Danville’s new city commissioners got right to work on a long list of issues Monday night.
Mayor Bernie Hunstad set a lengthy agenda for the meeting that reflected several items he said he wanted to address during his campaign last year. A majority of the meeting was spent on an open door ordinance for city employees that Hunstad put together.
The ordinance as written makes clear that city employees should have open channels to speak with their supervisors about ideas that could improve departmental operations, to point out waste, fraud and abuse, and to air grievances.
Hunstad, who reiterated that the ordinance is an attempt to bring about increased transparency in city government, said the intention of the measure is to improve communication as well as boost moral.
However, Pennington urged caution in approving any language that could be interpreted as a different route to reporting official grievances, which if handled improperly could jeopardize the city’s legal position.
Pennington noted that the city retained Sturgill, Turner, Barker and Maloney, a Lexington law firm, last year to rewrite sections of the personnel policy regarding grievances, which currently leave uncertainty over the amount of time the city has to take action. City Clerk Donna Peek said the firm is expected to return a draft of the new policies by the beginning of February.
The ordinance was ultimately tabled and sent to Pennington and City Manager Paul Stansbury for further review of how it may interact with the grievance policy. After a long debate, the commissioners decided a new draft will be considered at the end of the month.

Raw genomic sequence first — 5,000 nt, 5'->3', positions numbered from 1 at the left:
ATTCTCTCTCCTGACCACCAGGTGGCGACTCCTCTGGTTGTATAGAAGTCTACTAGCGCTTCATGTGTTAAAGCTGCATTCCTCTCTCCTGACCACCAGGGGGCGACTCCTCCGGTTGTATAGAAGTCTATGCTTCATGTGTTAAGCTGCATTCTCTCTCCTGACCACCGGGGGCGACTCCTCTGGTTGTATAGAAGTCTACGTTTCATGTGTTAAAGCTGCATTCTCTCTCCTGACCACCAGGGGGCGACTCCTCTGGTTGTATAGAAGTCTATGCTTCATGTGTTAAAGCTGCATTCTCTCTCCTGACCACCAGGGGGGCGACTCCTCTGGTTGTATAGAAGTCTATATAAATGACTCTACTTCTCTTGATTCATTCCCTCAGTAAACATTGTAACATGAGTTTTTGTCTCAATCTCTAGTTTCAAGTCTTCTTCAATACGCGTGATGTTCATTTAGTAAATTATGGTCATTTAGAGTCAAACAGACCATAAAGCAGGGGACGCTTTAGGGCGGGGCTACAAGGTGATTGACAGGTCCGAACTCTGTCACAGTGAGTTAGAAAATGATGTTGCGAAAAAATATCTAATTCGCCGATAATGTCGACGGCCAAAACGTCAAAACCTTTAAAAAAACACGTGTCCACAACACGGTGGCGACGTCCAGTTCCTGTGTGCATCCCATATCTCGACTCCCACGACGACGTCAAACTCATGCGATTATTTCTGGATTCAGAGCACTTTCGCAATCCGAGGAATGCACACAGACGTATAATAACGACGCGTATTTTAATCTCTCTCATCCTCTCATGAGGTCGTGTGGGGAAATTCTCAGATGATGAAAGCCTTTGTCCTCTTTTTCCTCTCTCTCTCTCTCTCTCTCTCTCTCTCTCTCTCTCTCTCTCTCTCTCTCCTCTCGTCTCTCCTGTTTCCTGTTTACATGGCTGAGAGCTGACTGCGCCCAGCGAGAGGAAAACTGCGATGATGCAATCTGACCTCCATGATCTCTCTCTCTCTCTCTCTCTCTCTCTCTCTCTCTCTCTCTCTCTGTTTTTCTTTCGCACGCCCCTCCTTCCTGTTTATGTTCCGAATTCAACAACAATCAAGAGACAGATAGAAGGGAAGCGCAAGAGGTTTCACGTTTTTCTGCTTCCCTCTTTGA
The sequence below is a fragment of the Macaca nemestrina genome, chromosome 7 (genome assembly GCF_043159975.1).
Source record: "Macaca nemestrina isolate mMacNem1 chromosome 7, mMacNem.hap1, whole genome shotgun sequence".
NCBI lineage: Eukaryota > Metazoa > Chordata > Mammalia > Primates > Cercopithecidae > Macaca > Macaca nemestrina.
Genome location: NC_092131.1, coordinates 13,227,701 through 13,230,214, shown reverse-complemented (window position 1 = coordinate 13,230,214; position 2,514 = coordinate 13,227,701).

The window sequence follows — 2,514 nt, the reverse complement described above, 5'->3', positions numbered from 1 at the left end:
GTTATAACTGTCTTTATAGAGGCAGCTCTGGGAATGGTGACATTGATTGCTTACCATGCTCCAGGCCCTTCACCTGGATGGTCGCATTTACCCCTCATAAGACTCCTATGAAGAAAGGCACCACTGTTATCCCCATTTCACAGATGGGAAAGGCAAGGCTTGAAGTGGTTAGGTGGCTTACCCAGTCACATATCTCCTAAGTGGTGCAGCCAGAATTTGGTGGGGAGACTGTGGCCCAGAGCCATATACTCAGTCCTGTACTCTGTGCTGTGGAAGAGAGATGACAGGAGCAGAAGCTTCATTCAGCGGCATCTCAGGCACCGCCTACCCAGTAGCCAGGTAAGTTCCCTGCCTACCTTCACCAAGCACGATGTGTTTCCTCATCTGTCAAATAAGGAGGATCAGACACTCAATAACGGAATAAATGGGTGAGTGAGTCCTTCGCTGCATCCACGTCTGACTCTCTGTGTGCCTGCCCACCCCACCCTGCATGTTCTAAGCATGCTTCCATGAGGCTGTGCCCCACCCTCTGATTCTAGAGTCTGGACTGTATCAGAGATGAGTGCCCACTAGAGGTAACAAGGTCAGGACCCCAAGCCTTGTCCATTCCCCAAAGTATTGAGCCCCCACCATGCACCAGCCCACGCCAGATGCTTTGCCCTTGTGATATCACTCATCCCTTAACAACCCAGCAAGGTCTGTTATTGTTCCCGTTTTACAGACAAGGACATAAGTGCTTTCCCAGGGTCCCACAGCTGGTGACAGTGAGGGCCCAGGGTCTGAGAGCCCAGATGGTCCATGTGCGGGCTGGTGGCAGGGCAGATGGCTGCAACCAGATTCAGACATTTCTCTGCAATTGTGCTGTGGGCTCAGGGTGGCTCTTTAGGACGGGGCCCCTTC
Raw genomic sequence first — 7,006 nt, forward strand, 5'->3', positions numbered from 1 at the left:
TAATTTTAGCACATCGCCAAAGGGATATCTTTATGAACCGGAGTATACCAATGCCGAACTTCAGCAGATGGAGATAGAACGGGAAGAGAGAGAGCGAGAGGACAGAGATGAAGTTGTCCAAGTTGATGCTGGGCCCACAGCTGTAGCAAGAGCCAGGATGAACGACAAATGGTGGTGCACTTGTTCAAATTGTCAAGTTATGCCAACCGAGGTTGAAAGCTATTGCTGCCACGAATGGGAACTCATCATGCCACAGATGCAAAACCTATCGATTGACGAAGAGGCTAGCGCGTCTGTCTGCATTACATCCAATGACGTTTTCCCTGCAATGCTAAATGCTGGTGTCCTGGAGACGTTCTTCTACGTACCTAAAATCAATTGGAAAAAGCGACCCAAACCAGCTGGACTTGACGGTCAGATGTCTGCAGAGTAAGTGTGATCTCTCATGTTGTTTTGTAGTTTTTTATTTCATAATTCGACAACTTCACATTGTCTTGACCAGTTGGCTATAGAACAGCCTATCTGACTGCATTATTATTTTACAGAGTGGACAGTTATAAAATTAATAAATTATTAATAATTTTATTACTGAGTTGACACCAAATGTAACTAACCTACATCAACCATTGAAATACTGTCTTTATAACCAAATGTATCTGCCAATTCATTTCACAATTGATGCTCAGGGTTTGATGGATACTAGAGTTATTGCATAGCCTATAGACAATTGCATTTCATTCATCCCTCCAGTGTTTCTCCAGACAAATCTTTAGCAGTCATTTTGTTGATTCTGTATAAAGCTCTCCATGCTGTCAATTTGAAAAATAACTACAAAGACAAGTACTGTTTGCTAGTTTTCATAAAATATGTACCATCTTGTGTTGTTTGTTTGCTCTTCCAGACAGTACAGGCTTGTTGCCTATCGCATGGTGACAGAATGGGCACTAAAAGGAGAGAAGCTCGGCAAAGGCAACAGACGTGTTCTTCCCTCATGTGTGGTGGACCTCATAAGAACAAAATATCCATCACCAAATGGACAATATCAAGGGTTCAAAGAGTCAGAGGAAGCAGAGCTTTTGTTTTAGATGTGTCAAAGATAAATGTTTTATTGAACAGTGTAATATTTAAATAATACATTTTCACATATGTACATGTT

Pennington expressed confidence that the ordinance could be written in a way that doesn’t contradict with or weaken the formal policy of dealing with grievances.
During the meeting, Hunstad also made clear his intention to address staffing in the police department when it comes time for the commission to tackle the budget.
At Hunstad’s request, Police Chief Jay Newell spoke to the commission about the department’s current staffing situation and the amount of money and time that must be spent hiring a new, untrained candidate versus a trained officer from another department.
Newell said after Monday night the police force will be fully staffed at 34, however, nine of those officers are not on the street, including six currently completing academy training. He said it takes a new officer an average of 10 months to complete the academy and street training.
City financial advisor Craig Butler said it costs the city about $22,000 in pay, benefits and taxes to put each officer through the process, plus another $5,000 in equipment costs.
Newell said the department would like to attract qualified officers, but it is difficult because there is no transfer policy, meaning someone who has five years of experience in another department would start at the new officer salary level in Danville.
In part because of the current pay scale, Newell said the department has lost several officers to surrounding sheriff and police departments over the last several years.
The commission directed Butler, Newell and Stansbury to begin looking for a way to revise the pay scale ahead of budget talks later this year.
In other business, James Atkins, the top vote-getter in November’s election, was unanimously approved as mayor pro tem, meaning he is authorized to fulfill the duties of mayor in his absence.
The commission voted to change the regular meeting time from 6:30 p.m. to 5:30 p.m. on the second and fourth Mondays of every month.
The commission also canceled the Jan. 10 meeting because Hunstad will be out of town.
Hunstad and Atkins both said they want to make sure that no meeting lasts longer than 90 minutes.